Wiretapping – It’s the word for secretly listening to someone who is talking to someone else by using their devices

DISCLAIMER: This blog post is not intended to form an attorney-client relationship, and it should be used for informational purposes only, and it should not be construed, and is not intended to serve, as legal advice. The facts and circumstances of your life may affect how and whether to make particular decisions while seeking legal relief and/or remedies. It is very likely that seeking legal advice from a licensed attorney is your best option.

NOTE: For background material, start with my initial blog post regarding wiretapping law in Nevada.

So, in 2017, the Supreme Court of Nevada established that tape-recording a phone call qualifies as an “intercept” for purposes of NRS 200.620, the criminal statute applying to us all that makes it a crime (a felony, in fact) to commit wiretapping in Nevada. See Ditech Financial, LLC v. Buckles ex rel. Himself, 401 P.3d 215, 217 (Nev. 2017) (citations omitted)). Under current Nevada law, any intercept requires two-party, prior consent, see id. – otherwise the intercepting party is subject to felony charges, see NRS 200.690. NRS Chapter 200 applies to everyone, so we should all understand how it governs our behavior. Chapter 179 appears largely irrelevant for the general public’s conduct, though the Supreme Court of Nevada has, in the past, examined it for the purposes of Chapter 200.

The Ditech opinion begs the question, then – what else qualifies as an “intercept?” [1] If a person BCCs someone on an email using a computer while on Nevada soil, is this an “intercept”? What about quietly listening in on a phone call when one person is using speakerphone and the other person does not know or appreciate that a third person is listening? For now, it appears that the definition of “intercept” is limited to “the aural acquisition of the contents of any wire, electronic[,] or oral communications through the use of any electronic, mechanical[,] or other device or of any sending or receiving equipment,” NRS 179.430. The Supreme Court of Nevada could, if it were so inclined, expand upon this definition for purposes of NRS Chapter 200, because “intercept” is not technically defined there. But for now, the Chapter 179 definition apparently reigns supreme. There is, though, more to the issue – Please read on and decide for yourself.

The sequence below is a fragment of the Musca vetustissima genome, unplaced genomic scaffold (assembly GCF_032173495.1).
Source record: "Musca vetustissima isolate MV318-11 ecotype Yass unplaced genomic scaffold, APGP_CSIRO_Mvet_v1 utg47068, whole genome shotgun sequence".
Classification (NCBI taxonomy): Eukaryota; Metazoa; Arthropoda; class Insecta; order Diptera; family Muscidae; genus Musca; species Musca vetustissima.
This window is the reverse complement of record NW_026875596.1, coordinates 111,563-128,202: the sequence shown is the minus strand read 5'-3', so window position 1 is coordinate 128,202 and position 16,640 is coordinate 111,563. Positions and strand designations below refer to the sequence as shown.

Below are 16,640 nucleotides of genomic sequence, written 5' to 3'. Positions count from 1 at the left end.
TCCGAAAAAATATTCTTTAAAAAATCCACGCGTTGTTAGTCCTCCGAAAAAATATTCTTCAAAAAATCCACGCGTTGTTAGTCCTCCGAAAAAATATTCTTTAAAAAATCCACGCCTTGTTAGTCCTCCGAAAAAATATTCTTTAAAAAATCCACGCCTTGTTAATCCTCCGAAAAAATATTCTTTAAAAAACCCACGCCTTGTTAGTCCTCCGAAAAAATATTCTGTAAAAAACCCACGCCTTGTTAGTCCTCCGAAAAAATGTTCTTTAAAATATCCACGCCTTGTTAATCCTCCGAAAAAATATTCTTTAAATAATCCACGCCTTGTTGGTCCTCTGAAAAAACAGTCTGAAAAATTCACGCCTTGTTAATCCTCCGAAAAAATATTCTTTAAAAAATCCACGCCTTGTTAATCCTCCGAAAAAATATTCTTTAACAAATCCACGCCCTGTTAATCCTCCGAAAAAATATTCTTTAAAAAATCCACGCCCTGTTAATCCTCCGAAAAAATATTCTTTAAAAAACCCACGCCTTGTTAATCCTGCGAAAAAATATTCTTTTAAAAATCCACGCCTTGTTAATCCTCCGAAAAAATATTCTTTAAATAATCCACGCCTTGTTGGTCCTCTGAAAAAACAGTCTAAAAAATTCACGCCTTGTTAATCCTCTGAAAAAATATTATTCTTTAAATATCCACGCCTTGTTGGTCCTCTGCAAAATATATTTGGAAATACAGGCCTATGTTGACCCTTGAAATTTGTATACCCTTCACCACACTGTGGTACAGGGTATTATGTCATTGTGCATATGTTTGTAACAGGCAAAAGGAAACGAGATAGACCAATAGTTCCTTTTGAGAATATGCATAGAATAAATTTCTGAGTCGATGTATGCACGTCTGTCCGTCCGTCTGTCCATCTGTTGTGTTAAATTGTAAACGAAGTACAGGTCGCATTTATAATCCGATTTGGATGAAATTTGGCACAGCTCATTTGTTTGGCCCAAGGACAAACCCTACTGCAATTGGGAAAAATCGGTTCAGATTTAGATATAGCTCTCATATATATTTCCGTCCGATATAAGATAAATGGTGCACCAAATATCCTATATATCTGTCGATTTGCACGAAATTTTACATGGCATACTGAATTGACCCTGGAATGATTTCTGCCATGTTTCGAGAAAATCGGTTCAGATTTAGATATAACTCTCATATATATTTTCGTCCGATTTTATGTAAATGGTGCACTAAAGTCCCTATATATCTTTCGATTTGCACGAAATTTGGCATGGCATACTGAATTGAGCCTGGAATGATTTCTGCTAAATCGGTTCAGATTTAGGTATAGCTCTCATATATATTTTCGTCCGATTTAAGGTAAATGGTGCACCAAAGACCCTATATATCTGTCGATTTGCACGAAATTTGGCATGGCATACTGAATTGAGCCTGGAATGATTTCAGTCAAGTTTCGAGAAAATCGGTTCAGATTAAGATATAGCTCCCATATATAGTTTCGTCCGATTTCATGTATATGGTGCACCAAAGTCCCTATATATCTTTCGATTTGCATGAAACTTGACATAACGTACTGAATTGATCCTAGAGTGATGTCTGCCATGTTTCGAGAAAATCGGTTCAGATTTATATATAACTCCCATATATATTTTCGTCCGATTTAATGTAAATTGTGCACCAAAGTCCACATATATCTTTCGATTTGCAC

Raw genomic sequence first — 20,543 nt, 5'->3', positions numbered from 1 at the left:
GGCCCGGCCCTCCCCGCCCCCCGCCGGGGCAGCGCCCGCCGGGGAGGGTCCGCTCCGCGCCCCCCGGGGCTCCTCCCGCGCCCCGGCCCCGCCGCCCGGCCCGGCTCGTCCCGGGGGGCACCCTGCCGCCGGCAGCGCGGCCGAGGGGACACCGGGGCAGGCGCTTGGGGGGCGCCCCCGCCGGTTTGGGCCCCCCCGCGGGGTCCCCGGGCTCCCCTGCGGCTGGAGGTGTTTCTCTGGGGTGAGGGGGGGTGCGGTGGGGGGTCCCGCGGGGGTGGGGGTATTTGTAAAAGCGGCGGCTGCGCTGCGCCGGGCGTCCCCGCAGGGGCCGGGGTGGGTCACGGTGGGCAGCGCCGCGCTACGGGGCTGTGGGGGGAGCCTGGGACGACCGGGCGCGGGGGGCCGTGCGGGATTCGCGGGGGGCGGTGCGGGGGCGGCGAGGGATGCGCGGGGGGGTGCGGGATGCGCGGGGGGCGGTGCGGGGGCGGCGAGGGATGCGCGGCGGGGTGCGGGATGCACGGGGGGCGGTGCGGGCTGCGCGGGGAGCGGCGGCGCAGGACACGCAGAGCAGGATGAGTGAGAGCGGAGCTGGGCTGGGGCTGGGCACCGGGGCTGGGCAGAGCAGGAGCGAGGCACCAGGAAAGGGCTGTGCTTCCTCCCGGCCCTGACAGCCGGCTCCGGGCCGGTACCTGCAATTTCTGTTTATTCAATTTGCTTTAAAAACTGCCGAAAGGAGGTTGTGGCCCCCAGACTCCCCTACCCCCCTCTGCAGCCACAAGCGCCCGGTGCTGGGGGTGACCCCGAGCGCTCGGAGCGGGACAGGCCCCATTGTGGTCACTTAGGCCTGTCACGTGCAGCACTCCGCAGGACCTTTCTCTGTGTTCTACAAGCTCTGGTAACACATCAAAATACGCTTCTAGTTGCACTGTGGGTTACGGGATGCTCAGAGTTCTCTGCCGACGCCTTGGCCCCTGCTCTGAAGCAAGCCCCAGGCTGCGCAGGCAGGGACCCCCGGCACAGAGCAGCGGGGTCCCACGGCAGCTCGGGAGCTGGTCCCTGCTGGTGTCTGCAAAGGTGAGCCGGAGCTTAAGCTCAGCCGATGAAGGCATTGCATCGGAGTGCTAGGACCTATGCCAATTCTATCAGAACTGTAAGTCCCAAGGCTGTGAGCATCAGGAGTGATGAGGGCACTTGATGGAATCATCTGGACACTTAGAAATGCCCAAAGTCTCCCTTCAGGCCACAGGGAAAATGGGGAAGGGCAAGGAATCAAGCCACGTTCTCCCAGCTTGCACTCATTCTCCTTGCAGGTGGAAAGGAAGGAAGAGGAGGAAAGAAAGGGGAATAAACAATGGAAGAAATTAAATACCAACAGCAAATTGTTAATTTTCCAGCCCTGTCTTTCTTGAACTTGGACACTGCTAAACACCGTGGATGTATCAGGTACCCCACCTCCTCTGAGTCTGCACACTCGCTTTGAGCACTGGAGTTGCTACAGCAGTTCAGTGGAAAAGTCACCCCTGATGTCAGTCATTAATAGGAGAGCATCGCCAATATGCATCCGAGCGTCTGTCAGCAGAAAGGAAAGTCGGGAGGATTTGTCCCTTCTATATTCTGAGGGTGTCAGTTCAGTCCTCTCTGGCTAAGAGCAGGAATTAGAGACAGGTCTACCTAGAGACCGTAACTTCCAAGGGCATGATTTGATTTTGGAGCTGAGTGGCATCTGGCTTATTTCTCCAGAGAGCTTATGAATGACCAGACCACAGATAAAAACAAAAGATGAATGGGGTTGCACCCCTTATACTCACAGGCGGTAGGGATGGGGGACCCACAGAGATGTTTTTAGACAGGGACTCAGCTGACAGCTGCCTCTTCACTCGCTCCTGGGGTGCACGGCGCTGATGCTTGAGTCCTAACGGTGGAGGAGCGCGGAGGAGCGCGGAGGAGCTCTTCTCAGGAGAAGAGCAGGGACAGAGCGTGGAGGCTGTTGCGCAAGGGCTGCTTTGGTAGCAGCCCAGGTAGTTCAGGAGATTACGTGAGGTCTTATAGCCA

Returning to the original line of questioning – what is an “intercept?” What the heck does the Chapter 179 definition of “intercept” even mean? Look no further, I’ll break it down for you:

  • “the aural acquisition of the contents”

For guidance, we turn to the handy dandy dictionaries – Black’s Law Dictionary has defined “aural acquisition” to mean, “Under the Federal Wiretapping Act, hearing or tape-recording a communication, as opposed to tracing its origin or destination.” Black’s Law Dictionary 127 (7th ed. 1999) (emphasis added) (citing 18 USCA § 2510(4)). Not Nevada law, obviously, but certainly enlightening. What else have we got? Merriam-Webster defines “aural” to mean, “of or relating to the ear or to the sense of hearing.” Aural, Merriam-Webster (emphasis added) (updated May 25, 2018), https://www.merriam-webster.com/dictionary/aural (last accessed May 31, 2018).

Continuing, the phrase “the contents” is self-explanatory and should be taken to mean the substance of the communication itself.